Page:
Another day, another major earthquake — this time, a magnitude 6.9 tremblor that killed at least 300 people in China’s Qinghai province. I’ve been talking to a lot of seismologists lately, and they all agree that the recent cluster of devastating earthquakes, including the jolt that shook northern Mexico earlier this month, do not point to some planet-wide upheaval; it’s all a statistical coincidence, they say. Well, that may be true, but it sure doesn’t feel that way. It feels like something is up. Not surprising, then, that a few days ago false rumors started proliferating in Southern California that the Big One would strike imminently.
Seismologists’ reassurances would be more soothing if they had a detailed, empirically verified understanding of how earthquakes work. Unfortunately, they’re the result of forces at work deep within the earth that are difficult to gather data on. So the science remains in its early stages. But progress is being made — and soon, you can be a part of the process. As I wrote recently on the Pop Mech website:
As part of their battle to understand and protect against the destructive force of earthquakes, seismologists have gone to extraordinary lengths. They have bored holes deep into the earth’s crust, laid out arrays of sensors hundreds of miles across, and built supercomputers capable of running simulations at teraflop speeds. But the most exciting new effort in cutting-edge seismology involves a piece of instrumentation that’s a good deal less exotic. It’s called an iPhone.
Here’s the rest of the piece:
“Each smartphone has an accelerometer built into it,” says Robert W. Clayton, a professor of geology at Caltech. “It’s primary function is to determine the orientation of the phone and to allow gaming. But it can also be used to detect seismic activity.” What’s more, the phone’s internet connection allows it instant access to remote servers. In essence, though consumers think of them that way, iPhones have the capability to serve as nodes in a distributed seismic sensor network. All they need is someone to organize that network. Clayton is part of a team aiming to do just that. Called Community Seismic Network, the project will debut this summer with a tight cluster of sensors in the Pasadena area.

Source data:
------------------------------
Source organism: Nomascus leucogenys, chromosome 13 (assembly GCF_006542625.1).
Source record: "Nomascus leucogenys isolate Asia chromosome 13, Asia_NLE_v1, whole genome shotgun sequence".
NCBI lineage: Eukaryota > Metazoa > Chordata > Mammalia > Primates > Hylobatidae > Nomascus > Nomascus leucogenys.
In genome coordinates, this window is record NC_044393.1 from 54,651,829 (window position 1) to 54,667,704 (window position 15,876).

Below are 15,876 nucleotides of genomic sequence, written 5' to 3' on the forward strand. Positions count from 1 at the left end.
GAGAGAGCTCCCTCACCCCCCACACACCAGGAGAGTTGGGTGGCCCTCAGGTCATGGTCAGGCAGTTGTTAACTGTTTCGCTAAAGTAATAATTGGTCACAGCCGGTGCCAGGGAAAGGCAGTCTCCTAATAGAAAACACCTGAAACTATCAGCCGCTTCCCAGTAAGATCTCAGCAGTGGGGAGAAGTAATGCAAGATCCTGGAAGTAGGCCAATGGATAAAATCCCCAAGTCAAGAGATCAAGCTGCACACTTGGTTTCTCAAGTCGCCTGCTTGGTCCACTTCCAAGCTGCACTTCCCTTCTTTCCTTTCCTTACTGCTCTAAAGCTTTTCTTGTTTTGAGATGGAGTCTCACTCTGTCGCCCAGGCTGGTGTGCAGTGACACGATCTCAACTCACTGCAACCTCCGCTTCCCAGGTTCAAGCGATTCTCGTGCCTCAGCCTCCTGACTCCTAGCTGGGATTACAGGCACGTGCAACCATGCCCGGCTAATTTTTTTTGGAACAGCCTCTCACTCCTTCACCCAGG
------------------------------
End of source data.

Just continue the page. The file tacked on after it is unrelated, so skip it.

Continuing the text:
Volunteers are being issued inexpensive three-axis accelerometers, each about the size of a stopwatch, that can plug into any computer’s USB port. Later, the network will expand to include laptops equipped with built-in accelerometers and then to smartphones. The project is running in parallel with a Stanford-based effort called the Quake Catcher Network that is already collecting data from volunteers around the world.
When a sensor detects a vibration that could be an earthquake, it automatically sends a report over the Internet. “The goal is to pass on the key information within a second, so it beats the destruction of the earthquake,” Clayton says. “We call it the Temple of Doom scenario,” after the scene where Indiana Jones runs out of the imploding temple just before it collapses around him. The plan is to have 1000 to 2000 sensors in the network within a year, and eventually as many as 100,000 spread out across the greater Los Angeles area.
When completed, the network will include both stationary computers and mobile devices, providing block-by-block level of detail. Mobile devices have one huge drawback when it comes to sensing earthquakes: they’re subject to all sorts of extraneous vibration and movement as their users navigate around a noisy world. The key will be to develop software that can discriminate between the kinds of signals generated by temblors from everything else. Helping the cause will be the fact that, since each iPhone is part of a much wider network, false positives will be easy to spot against an otherwise quiet background.
Ultimately, Clayton says, “I’m hoping that we’ll be able to detect earthquakes as small as magnitude 3.0.” The information could feed into an earthquake early-warning system, to alert the population that a temblor is on the way. Since the signal travels at almost the speed of light, and the quake propagates at the speed of sound, those living at the edges of an affected area could have up to a minute’s warning. “That’s not enough time to evacuate an area,” says Caltech researcher Egill Hauksson, “but it could give a surgeon enough warning to stop cutting, or for a teacher to get her students under their desks.”
The Community Seismic Network could also help provide seismologists with unprecedentedly detailed knowledge of how the earth shifts during a quake. That, in turn, could help them arrive at such a thorough understanding of seismic forces that they will be able to predict massive earthquakes before they strike. And that, says Hauksson, is “the holy grail of seismology.”